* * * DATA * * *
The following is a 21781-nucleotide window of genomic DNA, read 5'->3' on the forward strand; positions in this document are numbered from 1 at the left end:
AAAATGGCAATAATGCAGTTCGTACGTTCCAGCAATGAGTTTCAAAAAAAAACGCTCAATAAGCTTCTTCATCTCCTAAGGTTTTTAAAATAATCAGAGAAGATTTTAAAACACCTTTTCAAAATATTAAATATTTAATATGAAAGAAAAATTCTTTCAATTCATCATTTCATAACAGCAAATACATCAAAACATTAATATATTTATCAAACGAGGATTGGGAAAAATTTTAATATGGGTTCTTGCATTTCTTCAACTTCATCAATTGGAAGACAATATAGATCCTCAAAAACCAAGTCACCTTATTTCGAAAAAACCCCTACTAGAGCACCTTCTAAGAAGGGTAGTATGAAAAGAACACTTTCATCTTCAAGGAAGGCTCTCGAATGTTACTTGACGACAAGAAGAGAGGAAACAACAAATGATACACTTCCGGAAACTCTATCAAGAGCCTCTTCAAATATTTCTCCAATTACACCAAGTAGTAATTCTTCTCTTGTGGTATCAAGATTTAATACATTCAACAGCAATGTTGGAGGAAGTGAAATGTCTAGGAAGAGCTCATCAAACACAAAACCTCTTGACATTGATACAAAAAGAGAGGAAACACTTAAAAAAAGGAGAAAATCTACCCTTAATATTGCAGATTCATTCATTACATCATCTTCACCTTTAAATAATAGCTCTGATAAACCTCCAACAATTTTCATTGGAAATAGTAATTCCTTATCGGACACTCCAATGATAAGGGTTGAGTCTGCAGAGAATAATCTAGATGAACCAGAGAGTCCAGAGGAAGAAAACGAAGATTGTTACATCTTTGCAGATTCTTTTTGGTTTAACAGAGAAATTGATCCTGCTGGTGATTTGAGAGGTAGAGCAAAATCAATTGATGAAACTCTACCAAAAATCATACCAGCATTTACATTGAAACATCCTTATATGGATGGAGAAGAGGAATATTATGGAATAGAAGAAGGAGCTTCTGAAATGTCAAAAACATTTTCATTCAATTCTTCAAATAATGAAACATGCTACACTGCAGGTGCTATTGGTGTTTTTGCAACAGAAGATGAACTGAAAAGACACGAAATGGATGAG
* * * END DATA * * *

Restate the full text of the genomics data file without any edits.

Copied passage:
The following is a 21781-nucleotide window of genomic DNA, read 5'->3' on the forward strand; positions in this document are numbered from 1 at the left end:
AAAATGGCAATAATGCAGTTCGTACGTTCCAGCAATGAGTTTCAAAAAAAAACGCTCAATAAGCTTCTTCATCTCCTAAGGTTTTTAAAATAATCAGAGAAGATTTTAAAACACCTTTTCAAAATATTAAATATTTAATATGAAAGAAAAATTCTTTCAATTCATCATTTCATAACAGCAAATACATCAAAACATTAATATATTTATCAAACGAGGATTGGGAAAAATTTTAATATGGGTTCTTGCATTTCTTCAACTTCATCAATTGGAAGACAATATAGATCCTCAAAAACCAAGTCACCTTATTTCGAAAAAACCCCTACTAGAGCACCTTCTAAGAAGGGTAGTATGAAAAGAACACTTTCATCTTCAAGGAAGGCTCTCGAATGTTACTTGACGACAAGAAGAGAGGAAACAACAAATGATACACTTCCGGAAACTCTATCAAGAGCCTCTTCAAATATTTCTCCAATTACACCAAGTAGTAATTCTTCTCTTGTGGTATCAAGATTTAATACATTCAACAGCAATGTTGGAGGAAGTGAAATGTCTAGGAAGAGCTCATCAAACACAAAACCTCTTGACATTGATACAAAAAGAGAGGAAACACTTAAAAAAAGGAGAAAATCTACCCTTAATATTGCAGATTCATTCATTACATCATCTTCACCTTTAAATAATAGCTCTGATAAACCTCCAACAATTTTCATTGGAAATAGTAATTCCTTATCGGACACTCCAATGATAAGGGTTGAGTCTGCAGAGAATAATCTAGATGAACCAGAGAGTCCAGAGGAAGAAAACGAAGATTGTTACATCTTTGCAGATTCTTTTTGGTTTAACAGAGAAATTGATCCTGCTGGTGATTTGAGAGGTAGAGCAAAATCAATTGATGAAACTCTACCAAAAATCATACCAGCATTTACATTGAAACATCCTTATATGGATGGAGAAGAGGAATATTATGGAATAGAAGAAGGAGCTTCTGAAATGTCAAAAACATTTTCATTCAATTCTTCAAATAATGAAACATGCTACACTGCAGGTGCTATTGGTGTTTTTGCAACAGAAGATGAACTGAAAAGACACGAAATGGATGAG